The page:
Suburban sports warriors who don’t know when to stop
There’s no denying it. I have officially moved from serious weekend sporting participant to weekend warrior. You can kind of justify it when you’re in your 20s or even early 30s but you know from the reactions of people when you tell them you play on the weekends that the Rubicon has been crossed. It used to be “That’s cool. How you guys doing? You gonna win this year?” Now it ranges from an empathic “Well you’ve gotta do something to keep fit” through “What the hell are you doing that for?” to complete disinterest, as if feigning any would somehow legitimise my obvious lunacy.
Still, as any of my fellow WWs could tell you, Saturday or Sunday afternoon sport is addictive and virtually impossible to give up. You’ll know many of us by our somewhat arthritic-looking shuffles in through the office doors on Monday mornings. If you’re still playing at my age, the only sympathy you’ll get for your agony is from fellow WWs, as the rest of society wrote us off as mad long ago.
On the weekend, we’re a different story. Many of us are and have been involved in our clubs for many years. We may have children now working through the age groups and grades, often displaying far greater skill than we ever did. We may be on the club committee. We may be firing up the barbecue, our partners may be working in the canteen, and we’ll wear our club colours proudly. Come game time though, it’s on. We play hard but fair and any agitation is almost always left on the field. There’s an esky afterwards, and/or a trip to the pub. Then we’re on our way home to shower and groan around the house for the evening, using our post-game aches and pains as a legitimate excuse for not helping around the house that evening.
I had been lucky over the years to avoid serious injuries during my weekend exploits. I have been witness to several popped ACLs, broken fingers, torn hamstrings but had always been lucky enough to avoid anything more serious than a sprained ankle.
Then it happened.
First game of the cricket season. General enthusiasm in the air. For reasons I can’t remember I ended up keeping wicket. The skies were grey that day, my friends. The 2nd ball of the day was cut to deep point. Our fielder retrieved the ball and threw a bullet with the wind that I misjudged and handled poorly. The result was the ball going through my gloves and straight into my face. I was down for the count with a spectacularly bloodied and broken nose and without a lot of sympathy from my teammates, who found the whole 2nd ball of the season thing too much to pass up without mirth at my expense. The chap who had loaned me his brand-new keeping pads was even less impressed, and was more concerned with the bloodstains than my welfare.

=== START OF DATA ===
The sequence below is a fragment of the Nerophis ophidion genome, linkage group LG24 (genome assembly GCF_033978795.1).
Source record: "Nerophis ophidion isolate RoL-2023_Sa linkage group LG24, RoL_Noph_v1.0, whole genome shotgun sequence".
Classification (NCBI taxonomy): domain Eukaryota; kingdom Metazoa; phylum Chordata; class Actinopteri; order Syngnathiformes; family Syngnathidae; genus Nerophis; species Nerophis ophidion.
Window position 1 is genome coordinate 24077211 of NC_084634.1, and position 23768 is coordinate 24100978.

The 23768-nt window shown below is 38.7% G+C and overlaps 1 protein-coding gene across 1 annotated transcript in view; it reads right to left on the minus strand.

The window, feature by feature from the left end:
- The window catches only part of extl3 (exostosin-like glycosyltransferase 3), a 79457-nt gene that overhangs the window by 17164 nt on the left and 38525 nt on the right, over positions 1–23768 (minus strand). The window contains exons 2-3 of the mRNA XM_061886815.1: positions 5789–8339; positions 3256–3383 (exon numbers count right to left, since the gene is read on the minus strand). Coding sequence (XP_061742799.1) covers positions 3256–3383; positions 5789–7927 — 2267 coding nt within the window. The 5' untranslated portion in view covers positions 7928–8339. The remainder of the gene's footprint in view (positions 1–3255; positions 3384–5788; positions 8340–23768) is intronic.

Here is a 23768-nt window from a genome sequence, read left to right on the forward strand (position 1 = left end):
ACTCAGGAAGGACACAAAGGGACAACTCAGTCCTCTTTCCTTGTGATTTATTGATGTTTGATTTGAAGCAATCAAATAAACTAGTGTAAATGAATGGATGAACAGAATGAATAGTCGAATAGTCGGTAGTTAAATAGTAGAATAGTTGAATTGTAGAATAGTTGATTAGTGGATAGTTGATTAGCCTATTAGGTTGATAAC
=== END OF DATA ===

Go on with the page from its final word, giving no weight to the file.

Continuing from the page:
From then on it was like I’d walked under a ladder. Lunchtime indoor volleyball yielded a broken wrist following a collision with a teammate and contact with the floor. Touch football resulted in a cracked radius after landing on the point of the elbow. Cricket brought two broken fingers – one taking a low, fast catch at mid-on and one on a half-volley at slip. I have a left ankle that gives way of its own accord when and if the mood takes it and groin muscles that are in serious need of a grease and oil change.
Half the opposition gets younger every year, and gamesmanship can only get you so far when you’re up against blokes 20 years younger than you. The true rewards come when you play a team full of fellow WWs. It’s a battle of wills as to who is the least slow, the least unfit, the least hung over and the least likely to make a mistake. For us the enjoyment of the contest comes from not only being competitive but from the ‘tool ratio’ of the opposition. The lower the ratio, generally the more enjoyable the afternoon is.
Every year, come late in the season, there’s that moment when you start to wonder if it’s worth going around again for another year. Am I told old? Am I too slow? Am I too stupid? Invariably though, either by desire or just plain old routine, we sign up and do it all over again. It takes longer and longer to stretch muscles, strap dodgy joints and break into a jog before every game, but it doesn’t seem to matter. The contest itself and, more importantly, fear of losing the camaraderie we have with our teammates, and of them moving on without us, is what brings us back and will continue to do so until we just can’t do it anymore.
Are you a weekend warrior? Have you had a run with injuries and just keep coming back for more? Tell us your war stories and why you persist with playing weekend sport.
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